• Illinois is rated at 30% Excellent vs 11% last year.

  • Indiana is 19% Excellent vs 11% a year ago.

  • Iowa 21% Excellent vs 9% last year.

  • Minnesota has 26% rated Excellent vs 16% a year ago.

  • Ohio is 22% Excellent vs 13% in 2017.

  • North Dakota has 16% rated Excellent vs 4% last year.

  • South Dakota is 20% Excellent vs just 4% a year ago.

Soybeans continue to face a steep uphill battle and likely will for some time to come.  There is more confidence in the market that the USDA will raise their estimated yield perhaps moving the expected average close to 53 bushels per acre. Another round of tariffs on Chinese goods may be on the horizon and reports show that the Chinese are working tirelessly to reduce some of their demand for soybean meal. The social and political unrest that is occurring in both Argentina and Brazil may lead to further difficulties in getting soy out of the ports for both of the South American countries. Basis here in U.S. has become a major issue with the average basis bid across the country now at $0.50 under NOV18 with an average cash price of $7.85 per bushel. (Some areas of the Dakota’s producers are dealing with sub $7.00

How long can China hold on without sourcing larger doses of U.S. soybean supplies? There are several different ideas with some insiders saying late-November to mid-December while others believe they have created other options and can possibly wait until late-February to mid-March.  Reuters reports that a high-level exec at a top soybean crusher in China says that they will almost entirely replace U.S. soybean imports from Brazil and other sources in the upcoming season.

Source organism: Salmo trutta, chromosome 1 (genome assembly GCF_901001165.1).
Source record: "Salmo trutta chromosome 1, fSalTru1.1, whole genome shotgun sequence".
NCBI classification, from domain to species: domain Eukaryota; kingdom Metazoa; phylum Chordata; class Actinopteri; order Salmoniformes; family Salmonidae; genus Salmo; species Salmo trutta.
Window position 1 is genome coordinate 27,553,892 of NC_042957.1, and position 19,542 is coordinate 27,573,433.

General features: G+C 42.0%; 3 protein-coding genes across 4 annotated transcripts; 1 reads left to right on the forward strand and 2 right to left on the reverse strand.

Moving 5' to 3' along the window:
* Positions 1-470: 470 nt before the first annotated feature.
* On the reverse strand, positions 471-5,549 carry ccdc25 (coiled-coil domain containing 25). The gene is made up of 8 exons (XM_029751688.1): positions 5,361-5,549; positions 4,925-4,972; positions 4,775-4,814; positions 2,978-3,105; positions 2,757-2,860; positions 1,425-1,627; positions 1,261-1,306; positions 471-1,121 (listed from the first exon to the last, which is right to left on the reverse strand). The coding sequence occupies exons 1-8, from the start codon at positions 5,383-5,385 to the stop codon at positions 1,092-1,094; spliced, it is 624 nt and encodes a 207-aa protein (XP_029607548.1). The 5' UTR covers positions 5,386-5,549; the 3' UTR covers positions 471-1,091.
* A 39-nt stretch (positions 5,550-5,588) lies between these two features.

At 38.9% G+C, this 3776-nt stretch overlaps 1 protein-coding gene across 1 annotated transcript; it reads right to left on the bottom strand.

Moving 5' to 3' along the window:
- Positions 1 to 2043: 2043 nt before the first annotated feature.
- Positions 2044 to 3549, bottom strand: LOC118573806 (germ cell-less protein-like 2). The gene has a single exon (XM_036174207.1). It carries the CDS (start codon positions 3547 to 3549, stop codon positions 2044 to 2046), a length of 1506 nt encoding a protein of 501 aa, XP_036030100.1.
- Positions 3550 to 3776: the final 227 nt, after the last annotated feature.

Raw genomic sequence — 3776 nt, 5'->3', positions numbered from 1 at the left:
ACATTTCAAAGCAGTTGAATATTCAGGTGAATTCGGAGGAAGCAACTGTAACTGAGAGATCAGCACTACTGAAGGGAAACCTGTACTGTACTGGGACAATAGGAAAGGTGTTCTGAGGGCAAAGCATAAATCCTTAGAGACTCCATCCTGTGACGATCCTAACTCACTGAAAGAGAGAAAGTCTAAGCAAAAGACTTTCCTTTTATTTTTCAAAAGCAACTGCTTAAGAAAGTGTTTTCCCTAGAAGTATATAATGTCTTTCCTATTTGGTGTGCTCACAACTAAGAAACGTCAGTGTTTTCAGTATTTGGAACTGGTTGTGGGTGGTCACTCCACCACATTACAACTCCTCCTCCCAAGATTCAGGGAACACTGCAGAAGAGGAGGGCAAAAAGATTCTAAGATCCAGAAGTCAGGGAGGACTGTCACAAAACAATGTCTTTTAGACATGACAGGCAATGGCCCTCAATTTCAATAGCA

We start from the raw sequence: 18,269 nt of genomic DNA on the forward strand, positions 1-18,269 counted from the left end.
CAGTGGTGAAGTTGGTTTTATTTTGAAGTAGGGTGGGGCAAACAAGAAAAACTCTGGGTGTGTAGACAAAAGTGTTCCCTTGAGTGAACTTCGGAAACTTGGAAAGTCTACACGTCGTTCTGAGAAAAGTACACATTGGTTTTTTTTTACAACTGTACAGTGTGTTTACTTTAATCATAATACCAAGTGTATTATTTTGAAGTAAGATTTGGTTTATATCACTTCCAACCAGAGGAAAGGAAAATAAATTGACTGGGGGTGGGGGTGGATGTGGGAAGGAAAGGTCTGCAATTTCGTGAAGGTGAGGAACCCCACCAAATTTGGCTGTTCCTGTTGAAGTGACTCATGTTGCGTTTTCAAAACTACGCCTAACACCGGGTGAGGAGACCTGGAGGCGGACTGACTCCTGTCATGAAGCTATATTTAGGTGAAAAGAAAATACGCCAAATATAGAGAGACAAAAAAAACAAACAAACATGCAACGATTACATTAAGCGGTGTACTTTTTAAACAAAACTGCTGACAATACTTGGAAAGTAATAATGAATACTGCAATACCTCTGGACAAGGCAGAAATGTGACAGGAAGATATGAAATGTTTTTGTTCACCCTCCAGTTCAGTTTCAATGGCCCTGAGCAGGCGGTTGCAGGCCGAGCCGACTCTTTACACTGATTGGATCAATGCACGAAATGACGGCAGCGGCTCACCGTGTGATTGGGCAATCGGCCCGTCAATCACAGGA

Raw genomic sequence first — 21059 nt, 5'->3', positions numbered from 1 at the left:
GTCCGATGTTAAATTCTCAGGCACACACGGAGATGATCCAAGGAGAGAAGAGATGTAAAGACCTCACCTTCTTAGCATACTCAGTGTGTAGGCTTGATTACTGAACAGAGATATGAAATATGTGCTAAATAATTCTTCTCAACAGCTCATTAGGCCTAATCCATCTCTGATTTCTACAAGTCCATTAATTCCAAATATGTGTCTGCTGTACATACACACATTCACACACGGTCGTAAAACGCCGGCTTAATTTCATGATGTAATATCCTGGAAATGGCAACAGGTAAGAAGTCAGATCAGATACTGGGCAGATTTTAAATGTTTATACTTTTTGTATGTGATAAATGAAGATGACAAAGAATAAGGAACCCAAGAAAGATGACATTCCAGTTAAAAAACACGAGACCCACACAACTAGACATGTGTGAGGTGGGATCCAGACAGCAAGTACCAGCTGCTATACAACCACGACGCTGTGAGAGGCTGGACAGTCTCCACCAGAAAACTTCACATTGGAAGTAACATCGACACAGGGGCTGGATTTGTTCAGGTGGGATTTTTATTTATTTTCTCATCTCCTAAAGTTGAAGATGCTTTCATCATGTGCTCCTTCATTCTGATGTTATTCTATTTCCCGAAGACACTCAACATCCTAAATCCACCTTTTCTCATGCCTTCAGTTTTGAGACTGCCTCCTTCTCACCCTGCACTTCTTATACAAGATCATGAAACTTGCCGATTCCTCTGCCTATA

The graph below is from INTL FCStone. It shows the cost of U.S. soybeans vs Brazilian soybeans for delivery to China.  The graph includes the tariffs and taxes as they applied prior to July 6th and after July 6th which include a 28% tariff and 10% value added tax on the FOB value on the U.S. beans.

UPDATE The payments for the Market Facilitation Program that will provide direct payments to assist producers of corn, cotton, sorghum, soybeans, wheat as well as dairy and hog farmers that have been impacted by retaliatory tariffs began signup this week. All farmers that plan to apply for payments must do so prior to January 15th, 2019.  Farmers will be required to certify their final yield before receiving a check under this program.  For more information about the MFP program, visit or contact your local FSA office. 

Normally the weathers influence in the grain markets has mostly ended by this point of the growing season.  However, last weekend and early this week a stationary front across the Midwest dumped 3-5” of rain on two-thirds of Iowa and half of Wisconsin with some areas receiving in excess of 8-10” of rain causing flooding in many areas. Now attention turns to the southern and eastern Corn Belts as moisture from Tropical Storm Gordon is expected to bring heavy rainfall through the coming weekend to these areas. The tropical system is forecast to cause flooding across Missouri, Illinois and into the Ohio Valley bringing upwards of 6 inches of rainfall. The Upper Midwest and Plains are expected to receive some much needed dry weather.